It's super helpful that I am in a new and interesting line of work, doing my very favorite thing. I get to write about a variety of interesting topics, make clients happy, and try new writing styles that I would otherwise be nervous to try. I write for multiple hours, every day. Thousands of words (words are my very favorite thing in the history of anything ever). 

I am as much in awe of language as I am of the stars. When I am overwhelmed and stressing out about my work, I think about the beauty in it. This brings me right back down to earth. An instant perspective change. Yes, this is hard work. Yes, it is sometimes confusing and intimidating. It is also my very favorite thing to do. Whether I am writing about how to be a good parent or writing reviews about waterproof walkie-talkies, I absolutely love that I get to help people articulate their message so that they can connect with their audience. I'm the one who gets to construct that connection. It is very cool to think about.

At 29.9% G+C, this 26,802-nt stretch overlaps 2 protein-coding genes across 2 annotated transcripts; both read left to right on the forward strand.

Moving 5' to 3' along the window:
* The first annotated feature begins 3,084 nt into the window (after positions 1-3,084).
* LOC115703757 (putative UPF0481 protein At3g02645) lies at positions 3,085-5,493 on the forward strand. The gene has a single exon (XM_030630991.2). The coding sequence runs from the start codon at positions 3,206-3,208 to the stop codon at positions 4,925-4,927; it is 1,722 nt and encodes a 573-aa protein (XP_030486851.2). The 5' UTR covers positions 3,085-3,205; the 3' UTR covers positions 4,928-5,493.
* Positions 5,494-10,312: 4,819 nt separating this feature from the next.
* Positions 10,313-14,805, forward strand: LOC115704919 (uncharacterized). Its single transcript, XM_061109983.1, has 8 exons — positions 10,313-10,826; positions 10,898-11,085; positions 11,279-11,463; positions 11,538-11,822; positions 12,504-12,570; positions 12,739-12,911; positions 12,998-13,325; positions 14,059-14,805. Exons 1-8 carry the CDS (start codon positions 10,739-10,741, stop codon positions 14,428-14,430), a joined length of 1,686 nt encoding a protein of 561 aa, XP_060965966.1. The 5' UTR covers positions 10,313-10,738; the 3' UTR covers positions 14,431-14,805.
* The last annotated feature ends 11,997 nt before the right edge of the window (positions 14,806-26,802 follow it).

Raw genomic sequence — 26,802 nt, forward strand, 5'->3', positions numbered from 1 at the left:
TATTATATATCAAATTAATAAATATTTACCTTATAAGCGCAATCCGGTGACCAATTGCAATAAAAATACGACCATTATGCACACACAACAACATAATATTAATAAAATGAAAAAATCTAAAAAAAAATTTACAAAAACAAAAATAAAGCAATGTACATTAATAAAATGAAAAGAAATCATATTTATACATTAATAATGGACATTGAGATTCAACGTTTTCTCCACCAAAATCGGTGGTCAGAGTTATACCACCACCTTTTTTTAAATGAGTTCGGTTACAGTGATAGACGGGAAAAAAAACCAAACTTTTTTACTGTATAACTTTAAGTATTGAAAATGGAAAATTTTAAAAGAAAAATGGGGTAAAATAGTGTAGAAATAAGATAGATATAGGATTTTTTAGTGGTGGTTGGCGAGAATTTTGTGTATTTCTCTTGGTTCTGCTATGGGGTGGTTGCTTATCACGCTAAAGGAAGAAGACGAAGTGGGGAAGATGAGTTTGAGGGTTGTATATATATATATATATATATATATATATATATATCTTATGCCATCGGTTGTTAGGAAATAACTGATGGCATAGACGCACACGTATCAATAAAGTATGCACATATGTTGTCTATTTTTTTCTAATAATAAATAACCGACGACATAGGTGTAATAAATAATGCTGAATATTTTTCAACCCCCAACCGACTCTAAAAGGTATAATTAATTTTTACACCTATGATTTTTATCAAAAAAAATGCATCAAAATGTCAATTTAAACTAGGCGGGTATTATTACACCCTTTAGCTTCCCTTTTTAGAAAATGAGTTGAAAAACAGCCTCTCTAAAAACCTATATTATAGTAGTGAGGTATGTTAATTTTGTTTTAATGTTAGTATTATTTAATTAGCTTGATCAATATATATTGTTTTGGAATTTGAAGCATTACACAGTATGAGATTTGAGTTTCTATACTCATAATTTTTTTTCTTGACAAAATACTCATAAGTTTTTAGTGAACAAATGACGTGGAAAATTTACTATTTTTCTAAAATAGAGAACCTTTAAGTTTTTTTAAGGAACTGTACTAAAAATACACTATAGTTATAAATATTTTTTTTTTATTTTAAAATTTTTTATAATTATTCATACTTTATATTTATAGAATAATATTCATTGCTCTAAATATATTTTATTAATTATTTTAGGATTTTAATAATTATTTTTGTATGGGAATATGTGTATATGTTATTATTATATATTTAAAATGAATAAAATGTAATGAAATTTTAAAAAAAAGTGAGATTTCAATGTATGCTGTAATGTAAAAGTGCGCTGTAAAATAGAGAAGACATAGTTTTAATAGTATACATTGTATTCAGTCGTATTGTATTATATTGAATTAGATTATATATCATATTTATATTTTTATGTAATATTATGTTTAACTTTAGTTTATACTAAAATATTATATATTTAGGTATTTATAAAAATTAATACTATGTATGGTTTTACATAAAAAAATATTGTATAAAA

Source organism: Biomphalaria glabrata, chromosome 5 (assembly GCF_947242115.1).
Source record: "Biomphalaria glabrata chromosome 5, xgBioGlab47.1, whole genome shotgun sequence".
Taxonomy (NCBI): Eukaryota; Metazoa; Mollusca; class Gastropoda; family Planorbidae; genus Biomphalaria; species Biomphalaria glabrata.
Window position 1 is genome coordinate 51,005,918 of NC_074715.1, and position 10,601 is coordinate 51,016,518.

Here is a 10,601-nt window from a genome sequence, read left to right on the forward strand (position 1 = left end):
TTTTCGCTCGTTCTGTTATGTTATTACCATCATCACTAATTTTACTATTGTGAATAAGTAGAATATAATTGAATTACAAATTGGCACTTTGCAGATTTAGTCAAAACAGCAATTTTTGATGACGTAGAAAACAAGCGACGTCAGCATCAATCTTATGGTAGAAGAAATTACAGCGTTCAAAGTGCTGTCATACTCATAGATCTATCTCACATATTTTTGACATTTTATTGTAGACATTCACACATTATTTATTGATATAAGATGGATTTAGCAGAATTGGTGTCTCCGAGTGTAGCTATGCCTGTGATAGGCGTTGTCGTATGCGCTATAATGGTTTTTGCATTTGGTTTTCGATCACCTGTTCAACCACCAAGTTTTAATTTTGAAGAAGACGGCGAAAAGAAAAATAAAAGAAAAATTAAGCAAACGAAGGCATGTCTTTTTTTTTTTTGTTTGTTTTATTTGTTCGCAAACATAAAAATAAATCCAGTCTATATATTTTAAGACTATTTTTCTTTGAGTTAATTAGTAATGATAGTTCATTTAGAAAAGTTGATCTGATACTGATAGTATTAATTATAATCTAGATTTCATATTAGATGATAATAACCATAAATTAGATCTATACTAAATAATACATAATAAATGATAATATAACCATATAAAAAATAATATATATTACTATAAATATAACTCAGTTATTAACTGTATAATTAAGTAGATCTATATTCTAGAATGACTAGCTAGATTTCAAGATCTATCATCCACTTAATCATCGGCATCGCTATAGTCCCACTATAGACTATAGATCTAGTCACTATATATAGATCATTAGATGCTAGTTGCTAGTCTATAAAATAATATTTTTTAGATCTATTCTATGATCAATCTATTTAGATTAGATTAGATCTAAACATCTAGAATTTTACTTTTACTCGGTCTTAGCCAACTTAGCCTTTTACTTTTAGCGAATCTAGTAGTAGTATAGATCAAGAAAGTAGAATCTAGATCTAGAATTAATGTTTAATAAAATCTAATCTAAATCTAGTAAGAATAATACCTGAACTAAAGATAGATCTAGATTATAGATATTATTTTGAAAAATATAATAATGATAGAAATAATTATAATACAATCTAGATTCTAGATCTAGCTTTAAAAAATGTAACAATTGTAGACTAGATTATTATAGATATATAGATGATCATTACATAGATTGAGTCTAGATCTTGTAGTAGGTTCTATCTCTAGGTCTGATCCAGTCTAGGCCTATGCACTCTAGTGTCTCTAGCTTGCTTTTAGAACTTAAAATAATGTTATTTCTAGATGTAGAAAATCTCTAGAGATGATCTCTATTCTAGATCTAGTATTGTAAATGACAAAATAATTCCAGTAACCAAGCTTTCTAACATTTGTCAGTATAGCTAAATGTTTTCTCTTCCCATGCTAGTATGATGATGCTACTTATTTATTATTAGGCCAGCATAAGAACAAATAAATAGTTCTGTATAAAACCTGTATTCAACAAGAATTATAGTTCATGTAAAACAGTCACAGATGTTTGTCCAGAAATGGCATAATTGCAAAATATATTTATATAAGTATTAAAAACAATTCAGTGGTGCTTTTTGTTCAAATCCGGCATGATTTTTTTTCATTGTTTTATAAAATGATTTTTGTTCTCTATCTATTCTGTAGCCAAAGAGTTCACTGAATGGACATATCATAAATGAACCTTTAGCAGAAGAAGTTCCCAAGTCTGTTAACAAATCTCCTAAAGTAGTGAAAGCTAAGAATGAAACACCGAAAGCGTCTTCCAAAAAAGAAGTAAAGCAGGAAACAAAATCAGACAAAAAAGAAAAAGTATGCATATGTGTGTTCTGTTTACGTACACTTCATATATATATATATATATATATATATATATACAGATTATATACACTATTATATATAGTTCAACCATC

So, when I just think of the reason I do this work, the other stuff doesn't seem to matter so much. 

I work long enough to enter a flow-state 

Flow is what happens when you are totally immersed in the task at hand. You lose track of time, you're totally loving the moment, you are just totally fixated by what you are doing. Whether you're rock climbing, knitting, or trying to get work done, a flow state is not out of reach. In order to get into the flow, here's what I do: 

  • Get rid of distractions. I take the dogs out, I put my phone on do not disturb (with the option for it to ring after three phone calls -- in case someone dies), and I clear my desk so that it feels fresh. This also helps me ease my getting started anxiety.